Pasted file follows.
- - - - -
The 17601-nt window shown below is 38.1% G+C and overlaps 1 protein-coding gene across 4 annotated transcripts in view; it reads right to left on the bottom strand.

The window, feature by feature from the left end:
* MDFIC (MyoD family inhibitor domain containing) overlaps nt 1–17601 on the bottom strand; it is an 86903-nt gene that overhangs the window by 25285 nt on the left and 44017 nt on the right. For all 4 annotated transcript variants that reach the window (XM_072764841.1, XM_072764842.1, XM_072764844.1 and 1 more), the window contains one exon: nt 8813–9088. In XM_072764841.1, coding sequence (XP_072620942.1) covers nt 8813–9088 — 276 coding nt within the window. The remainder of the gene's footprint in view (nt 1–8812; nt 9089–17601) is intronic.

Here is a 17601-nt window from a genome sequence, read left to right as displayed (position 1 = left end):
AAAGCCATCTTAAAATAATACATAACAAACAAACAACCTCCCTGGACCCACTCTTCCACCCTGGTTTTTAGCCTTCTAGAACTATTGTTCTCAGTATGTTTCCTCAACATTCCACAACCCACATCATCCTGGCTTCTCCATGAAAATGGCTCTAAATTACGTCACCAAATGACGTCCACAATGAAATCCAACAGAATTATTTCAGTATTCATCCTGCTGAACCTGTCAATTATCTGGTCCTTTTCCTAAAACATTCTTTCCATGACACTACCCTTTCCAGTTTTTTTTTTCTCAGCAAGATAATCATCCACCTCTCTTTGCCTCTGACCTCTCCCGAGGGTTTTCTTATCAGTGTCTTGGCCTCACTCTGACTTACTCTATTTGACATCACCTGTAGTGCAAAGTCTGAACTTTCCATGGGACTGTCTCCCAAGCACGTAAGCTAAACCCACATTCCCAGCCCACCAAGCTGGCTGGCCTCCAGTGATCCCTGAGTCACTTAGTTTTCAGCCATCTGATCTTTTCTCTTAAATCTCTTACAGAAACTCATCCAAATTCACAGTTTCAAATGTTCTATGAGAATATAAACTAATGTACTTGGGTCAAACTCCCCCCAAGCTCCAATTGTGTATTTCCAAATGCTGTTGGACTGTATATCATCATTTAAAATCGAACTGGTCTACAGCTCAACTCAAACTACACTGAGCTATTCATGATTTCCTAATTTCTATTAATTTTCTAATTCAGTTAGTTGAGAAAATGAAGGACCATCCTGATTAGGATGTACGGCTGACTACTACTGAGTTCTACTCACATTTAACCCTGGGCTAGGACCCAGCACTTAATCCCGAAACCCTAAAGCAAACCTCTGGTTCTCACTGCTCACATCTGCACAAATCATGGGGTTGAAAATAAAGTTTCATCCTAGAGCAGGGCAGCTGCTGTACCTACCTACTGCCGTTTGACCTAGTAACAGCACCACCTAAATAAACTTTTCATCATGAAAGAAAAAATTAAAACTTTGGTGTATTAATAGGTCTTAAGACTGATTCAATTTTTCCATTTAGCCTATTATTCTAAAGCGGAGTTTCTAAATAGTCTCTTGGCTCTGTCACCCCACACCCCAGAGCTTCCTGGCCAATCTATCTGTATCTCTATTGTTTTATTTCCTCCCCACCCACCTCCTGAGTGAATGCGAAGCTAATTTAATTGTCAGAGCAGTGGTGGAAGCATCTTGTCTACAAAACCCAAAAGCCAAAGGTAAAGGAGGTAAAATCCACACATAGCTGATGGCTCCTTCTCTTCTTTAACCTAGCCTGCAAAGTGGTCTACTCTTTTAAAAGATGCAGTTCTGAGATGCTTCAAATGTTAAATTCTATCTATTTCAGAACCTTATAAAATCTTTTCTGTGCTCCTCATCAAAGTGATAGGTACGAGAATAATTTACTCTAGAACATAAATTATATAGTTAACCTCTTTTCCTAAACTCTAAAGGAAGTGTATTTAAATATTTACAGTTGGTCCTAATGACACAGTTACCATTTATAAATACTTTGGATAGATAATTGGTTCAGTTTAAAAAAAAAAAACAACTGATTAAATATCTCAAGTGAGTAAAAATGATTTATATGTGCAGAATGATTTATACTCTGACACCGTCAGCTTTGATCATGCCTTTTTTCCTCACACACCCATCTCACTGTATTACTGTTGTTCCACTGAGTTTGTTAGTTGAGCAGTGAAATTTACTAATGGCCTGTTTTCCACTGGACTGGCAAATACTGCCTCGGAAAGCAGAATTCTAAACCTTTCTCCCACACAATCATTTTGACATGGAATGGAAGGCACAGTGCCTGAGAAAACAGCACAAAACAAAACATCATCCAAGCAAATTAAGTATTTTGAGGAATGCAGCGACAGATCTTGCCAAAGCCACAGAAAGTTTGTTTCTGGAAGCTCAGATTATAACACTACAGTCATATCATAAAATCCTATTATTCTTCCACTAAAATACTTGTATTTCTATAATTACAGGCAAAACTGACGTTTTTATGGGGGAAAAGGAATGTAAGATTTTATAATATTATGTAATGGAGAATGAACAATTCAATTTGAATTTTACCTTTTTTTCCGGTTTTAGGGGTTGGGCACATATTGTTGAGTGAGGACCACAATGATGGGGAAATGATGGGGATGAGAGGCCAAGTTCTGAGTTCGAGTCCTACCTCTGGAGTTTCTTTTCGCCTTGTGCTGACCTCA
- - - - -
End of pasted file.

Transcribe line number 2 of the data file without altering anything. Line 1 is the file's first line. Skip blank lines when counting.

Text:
The window, feature by feature from the left end: